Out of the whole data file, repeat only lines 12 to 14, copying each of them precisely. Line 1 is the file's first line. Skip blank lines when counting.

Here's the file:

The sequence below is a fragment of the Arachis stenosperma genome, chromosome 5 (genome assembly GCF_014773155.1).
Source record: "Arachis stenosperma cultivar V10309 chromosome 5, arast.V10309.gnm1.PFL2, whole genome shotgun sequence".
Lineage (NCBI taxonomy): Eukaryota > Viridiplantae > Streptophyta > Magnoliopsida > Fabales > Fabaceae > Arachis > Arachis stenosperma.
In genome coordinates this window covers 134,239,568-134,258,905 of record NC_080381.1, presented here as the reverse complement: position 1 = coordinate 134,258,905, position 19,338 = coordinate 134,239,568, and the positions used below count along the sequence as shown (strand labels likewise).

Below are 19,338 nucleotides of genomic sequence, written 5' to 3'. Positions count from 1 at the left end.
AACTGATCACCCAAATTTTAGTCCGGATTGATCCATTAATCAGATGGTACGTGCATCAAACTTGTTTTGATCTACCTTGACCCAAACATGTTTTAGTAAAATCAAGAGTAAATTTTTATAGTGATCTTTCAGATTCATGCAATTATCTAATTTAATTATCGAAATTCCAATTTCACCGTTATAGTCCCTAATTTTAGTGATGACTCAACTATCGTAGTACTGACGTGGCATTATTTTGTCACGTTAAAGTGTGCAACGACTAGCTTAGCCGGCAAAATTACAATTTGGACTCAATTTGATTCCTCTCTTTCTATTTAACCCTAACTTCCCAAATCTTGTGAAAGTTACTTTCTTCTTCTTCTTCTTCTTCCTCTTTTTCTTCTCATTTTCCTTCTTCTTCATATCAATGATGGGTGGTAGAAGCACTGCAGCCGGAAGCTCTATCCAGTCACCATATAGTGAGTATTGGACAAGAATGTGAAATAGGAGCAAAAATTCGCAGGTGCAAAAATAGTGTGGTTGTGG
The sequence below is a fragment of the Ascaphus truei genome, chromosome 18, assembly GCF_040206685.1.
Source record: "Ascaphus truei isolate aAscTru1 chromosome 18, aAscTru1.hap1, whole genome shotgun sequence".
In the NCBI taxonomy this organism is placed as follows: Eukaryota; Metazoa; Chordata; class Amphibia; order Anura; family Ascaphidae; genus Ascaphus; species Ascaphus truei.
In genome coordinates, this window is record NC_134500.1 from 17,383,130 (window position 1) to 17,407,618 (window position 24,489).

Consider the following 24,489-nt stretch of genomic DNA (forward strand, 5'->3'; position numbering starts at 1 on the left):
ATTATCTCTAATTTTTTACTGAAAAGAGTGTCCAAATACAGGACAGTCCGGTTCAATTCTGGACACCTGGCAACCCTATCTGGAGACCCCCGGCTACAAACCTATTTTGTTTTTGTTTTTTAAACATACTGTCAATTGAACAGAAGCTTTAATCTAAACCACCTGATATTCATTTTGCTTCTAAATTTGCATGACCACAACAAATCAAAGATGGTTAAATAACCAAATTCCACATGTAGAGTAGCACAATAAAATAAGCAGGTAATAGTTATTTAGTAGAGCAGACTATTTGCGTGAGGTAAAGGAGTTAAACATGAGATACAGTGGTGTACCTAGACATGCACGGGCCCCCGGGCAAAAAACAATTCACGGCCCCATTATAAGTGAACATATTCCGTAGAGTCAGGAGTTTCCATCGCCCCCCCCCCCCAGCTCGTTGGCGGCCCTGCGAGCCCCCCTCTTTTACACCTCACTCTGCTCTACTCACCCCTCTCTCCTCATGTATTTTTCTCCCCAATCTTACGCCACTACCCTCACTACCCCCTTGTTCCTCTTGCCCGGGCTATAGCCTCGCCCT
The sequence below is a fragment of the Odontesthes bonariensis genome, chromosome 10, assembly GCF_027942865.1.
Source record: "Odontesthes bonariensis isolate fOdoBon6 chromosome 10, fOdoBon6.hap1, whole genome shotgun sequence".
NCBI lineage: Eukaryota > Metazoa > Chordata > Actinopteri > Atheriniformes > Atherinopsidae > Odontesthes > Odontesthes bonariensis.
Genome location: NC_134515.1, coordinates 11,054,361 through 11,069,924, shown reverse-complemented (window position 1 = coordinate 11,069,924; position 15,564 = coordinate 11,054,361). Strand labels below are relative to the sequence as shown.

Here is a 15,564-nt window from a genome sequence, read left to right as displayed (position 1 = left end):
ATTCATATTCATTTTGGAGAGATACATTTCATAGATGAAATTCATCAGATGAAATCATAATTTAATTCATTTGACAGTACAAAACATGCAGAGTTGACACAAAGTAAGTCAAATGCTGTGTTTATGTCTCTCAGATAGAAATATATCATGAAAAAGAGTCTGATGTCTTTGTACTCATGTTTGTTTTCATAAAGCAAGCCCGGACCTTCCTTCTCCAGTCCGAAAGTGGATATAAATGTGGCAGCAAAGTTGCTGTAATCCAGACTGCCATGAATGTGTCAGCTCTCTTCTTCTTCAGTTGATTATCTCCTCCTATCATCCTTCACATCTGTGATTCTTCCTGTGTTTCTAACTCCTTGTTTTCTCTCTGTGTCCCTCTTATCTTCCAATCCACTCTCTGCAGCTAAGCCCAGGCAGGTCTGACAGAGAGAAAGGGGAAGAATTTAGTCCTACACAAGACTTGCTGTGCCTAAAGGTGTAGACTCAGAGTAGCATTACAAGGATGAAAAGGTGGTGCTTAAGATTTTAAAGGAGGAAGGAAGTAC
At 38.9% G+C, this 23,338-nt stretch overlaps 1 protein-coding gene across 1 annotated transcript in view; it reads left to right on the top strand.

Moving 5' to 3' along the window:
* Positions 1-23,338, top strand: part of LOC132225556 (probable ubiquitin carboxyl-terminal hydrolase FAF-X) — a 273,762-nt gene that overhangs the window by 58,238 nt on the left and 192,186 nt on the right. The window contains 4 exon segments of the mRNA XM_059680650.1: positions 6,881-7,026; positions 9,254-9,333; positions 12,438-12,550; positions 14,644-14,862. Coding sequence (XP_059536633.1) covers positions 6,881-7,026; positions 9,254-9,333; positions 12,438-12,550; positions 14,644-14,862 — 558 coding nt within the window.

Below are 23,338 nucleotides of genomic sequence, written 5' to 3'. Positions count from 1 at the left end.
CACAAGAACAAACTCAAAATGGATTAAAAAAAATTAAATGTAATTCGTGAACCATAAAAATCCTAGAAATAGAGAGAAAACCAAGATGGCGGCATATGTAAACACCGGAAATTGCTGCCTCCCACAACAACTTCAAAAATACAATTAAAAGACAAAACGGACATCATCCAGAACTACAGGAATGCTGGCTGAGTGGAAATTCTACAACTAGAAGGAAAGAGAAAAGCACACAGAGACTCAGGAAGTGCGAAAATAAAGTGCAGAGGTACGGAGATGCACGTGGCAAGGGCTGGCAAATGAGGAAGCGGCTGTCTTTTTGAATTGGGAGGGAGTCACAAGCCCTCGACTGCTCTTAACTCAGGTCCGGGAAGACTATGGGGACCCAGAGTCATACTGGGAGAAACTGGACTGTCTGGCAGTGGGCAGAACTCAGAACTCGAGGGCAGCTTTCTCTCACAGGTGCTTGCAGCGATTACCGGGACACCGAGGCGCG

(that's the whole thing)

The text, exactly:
ATTATCTCTAATTTTTTACTGAAAAGAGTGTCCAAATACAGGACAGTCCGGTTCAATTCTGGACACCTGGCAACCCTATCTGGAGACCCCCGGCTACAAACCTATTTTGTTTTTGTTTTTTAAACATACTGTCAATTGAACAGAAGCTTTAATCTAAACCACCTGATATTCATTTTGCTTCTAAATTTGCATGACCACAACAAATCAAAGATGGTTAAATAACCAAATTCCACATGTAGAGTAGCACAATAAAATAAGCAGGTAATAGTTATTTAGTAGAGCAGACTATTTGCGTGAGGTAAAGGAGTTAAACATGAGATACAGTGGTGTACCTAGACATGCACGGGCCCCCGGGCAAAAAACAATTCACGGCCCCATTATAAGTGAACATATTCCGTAGAGTCAGGAGTTTCCATCGCCCCCCCCCCCCAGCTCGTTGGCGGCCCTGCGAGCCCCCCTCTTTTACACCTCACTCTGCTCTACTCACCCCTCTCTCCTCATGTATTTTTCTCCCCAATCTTACGCCACTACCCTCACTACCCCCTTGTTCCTCTTGCCCGGGCTATAGCCTCGCCCT
The sequence below is a fragment of the Odontesthes bonariensis genome, chromosome 10, assembly GCF_027942865.1.
Source record: "Odontesthes bonariensis isolate fOdoBon6 chromosome 10, fOdoBon6.hap1, whole genome shotgun sequence".